Sunday, they let me park in Lot N because I showed them a parking pass. I watched qualification then went back to my car to wait out the rain. Rain stopped about 45 minutes prior to the race start. I watched the race and tried to wait in the stands for the Elton John concert. Since I had got up at 5:30 AM to get to the circuit early, I was much too tired and left after waiting until 5:00.
 So I was able to see everything that ran except FP3. I maybe should have tried to get in, but that would really be pushing my luck because COTA said that the circuit was closed. Sunday racing was spectacular. I am a great fan of racing in the rain and F1 in the rain is no exception. Practice and qualifying in the rain was spin after slide and driving off the track for everybody. And that was just at the corners I could see from my seat. Watching the rooster tail grow as they accelerated down the back straight was astonishing. 
This is what Lot N looked like after it stopped raining. I took this sitting in my car on Sunday. No, I didn’t park in the mud, I was on one of the gravel access roads that crisscross the lot. 

America hasn't had a Formula 1 driver in almost a decade, so Dan got this brief clip of American driver Alexander Rossi as he sped by in Practice-1. 


I may look forward to Dan's weekend at the races almost as much as he does. I usually plan to work on long-overdue projects and spend some time just relaxing and watching movies on Netflix. So when the ominous weather reports were coming in, I began to worry that both of us might be disappointed. But Dan when wasn't dissuaded by a "little rain," I was a bit relieved, myself.

I spent a lot of the weekend finishing up a project that I had already started earlier in the week -- sorting through all of my thousands (literally) of old  disorganized, disheveled photos that have been moved from one house to another - from one state to another, actually - and storing them in a keen set of boxes I ordered from Amazon. Each box holds 16 smaller containers, each of them holding around 100 photos. I filled nearly three of these boxes, plus another type of box which holds my 8x10s and 5x7s. It feels so good to have this all done! Now I can put my hands on photos, by subject matter, in a matter of a minute or so.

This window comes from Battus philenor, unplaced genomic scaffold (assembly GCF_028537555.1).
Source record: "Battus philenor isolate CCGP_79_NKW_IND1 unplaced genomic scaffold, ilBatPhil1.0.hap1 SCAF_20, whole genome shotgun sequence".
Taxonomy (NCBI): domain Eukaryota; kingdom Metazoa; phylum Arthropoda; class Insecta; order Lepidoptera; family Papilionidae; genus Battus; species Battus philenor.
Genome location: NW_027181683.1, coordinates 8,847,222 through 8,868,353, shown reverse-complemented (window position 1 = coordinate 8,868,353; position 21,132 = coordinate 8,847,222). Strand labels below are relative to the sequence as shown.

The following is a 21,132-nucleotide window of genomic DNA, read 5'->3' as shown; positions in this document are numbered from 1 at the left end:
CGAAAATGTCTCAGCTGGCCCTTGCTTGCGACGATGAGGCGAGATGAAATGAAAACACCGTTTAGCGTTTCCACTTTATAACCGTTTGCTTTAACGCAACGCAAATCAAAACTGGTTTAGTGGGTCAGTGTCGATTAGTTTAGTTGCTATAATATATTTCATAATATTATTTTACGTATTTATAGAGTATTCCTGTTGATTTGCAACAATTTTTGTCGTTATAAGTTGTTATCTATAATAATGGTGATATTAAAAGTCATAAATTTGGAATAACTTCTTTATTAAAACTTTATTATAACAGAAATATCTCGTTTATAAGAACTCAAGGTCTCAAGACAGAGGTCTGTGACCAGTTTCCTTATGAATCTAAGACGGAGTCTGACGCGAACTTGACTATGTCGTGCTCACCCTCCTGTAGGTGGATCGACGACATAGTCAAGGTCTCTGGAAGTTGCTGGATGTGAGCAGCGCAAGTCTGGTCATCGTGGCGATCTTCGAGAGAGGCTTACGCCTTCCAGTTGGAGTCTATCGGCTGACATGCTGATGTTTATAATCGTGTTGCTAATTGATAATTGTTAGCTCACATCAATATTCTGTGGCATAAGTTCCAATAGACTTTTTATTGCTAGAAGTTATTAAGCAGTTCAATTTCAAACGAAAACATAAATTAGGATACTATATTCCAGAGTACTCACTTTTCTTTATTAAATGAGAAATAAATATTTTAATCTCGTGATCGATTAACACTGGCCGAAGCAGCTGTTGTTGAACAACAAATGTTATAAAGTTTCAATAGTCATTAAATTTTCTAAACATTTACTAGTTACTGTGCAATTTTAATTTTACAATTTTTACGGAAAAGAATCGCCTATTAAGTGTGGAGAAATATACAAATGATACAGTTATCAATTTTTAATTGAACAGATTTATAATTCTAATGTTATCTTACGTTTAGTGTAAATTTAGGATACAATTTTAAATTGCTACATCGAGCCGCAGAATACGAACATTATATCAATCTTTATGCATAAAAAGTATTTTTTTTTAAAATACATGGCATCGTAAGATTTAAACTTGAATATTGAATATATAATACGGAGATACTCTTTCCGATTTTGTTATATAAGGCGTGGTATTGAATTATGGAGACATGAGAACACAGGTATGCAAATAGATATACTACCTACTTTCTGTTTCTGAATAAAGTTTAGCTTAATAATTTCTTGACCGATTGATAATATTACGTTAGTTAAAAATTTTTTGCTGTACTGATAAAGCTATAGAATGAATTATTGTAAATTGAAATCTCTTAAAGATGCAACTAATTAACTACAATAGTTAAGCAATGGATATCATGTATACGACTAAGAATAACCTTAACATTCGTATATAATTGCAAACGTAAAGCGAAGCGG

I spent a lot of time on my current art class painting, as well. It was great because I was able to spread out on the kitchen table , where I usually paint, for the entire three days and not have to pick everything up for meals. I just ate in front of the TV, watching my favorite Netflix features, and listening to the thunder and the pounding rain.

I also spent several hours on the computer working on and (sigh) setting up a Facebook account. (Four years ago my Facebook account was hacked, and it created all sorts of chaos for me. I finally decided to take a chance again and set up a new account. I found I was missing out on too much news from friends from Alaska, Oregon, New Mexico, and closer to home.)

I really did enjoy my weekend, but when Sunday evening came, and I heard the garage door open, and saw Dan driving his wet, mud-splattered car in, I was really happy. I enjoyed flying solo all weekend, but it was great to have him back in the nest, safe and sound. Three days of being on my own is just about right. 

Monday, October 5, 2015

Grandma/Clara Road Trip

We only had a weekend, but to a nine-year-old, packing a suitcase and staying in a couple of hotels means "road trip."

I sent Clara an invitation about a month ago, and she had been looking forward to our weekend together ever since then. (So had I!) Clara got out of school early on Friday, as it was an inservice day, so Kelsey had her bag all packed and met me at the school, where Clara and I began our big adventure.

We stopped at a fast-food place on our way out of town, and had lunch together, then made the drive from Houston to Waco. It took a little under three hours for this leg of the trip, which ended at our hotel.

After taking a few minutes to settle in, we hopped back into the car and drove to the Dr. Pepper Museum. The museum is housed in what used to be the Artesian Manufacturing and Bottling Company, the first building dedicated to the manufacturing of Dr. Pepper. The museum encourages people to use their imaginations and follow their dreams. I didn't realize, before our visit, that Dr. Pepper is the oldest major soft drink in America, created in Waco in 1885, one year before Coca-Cola.


This is the original artesian well from which they drew their spring water for making Dr. Pepper. 

At the end of the museum tour (three floors of displays) we stopped in the old soda fountain and had a Dr. Pepper float. Clara was impressed at how they made it, using the flavored syrup and soda water, and more impressed by the taste! Yum!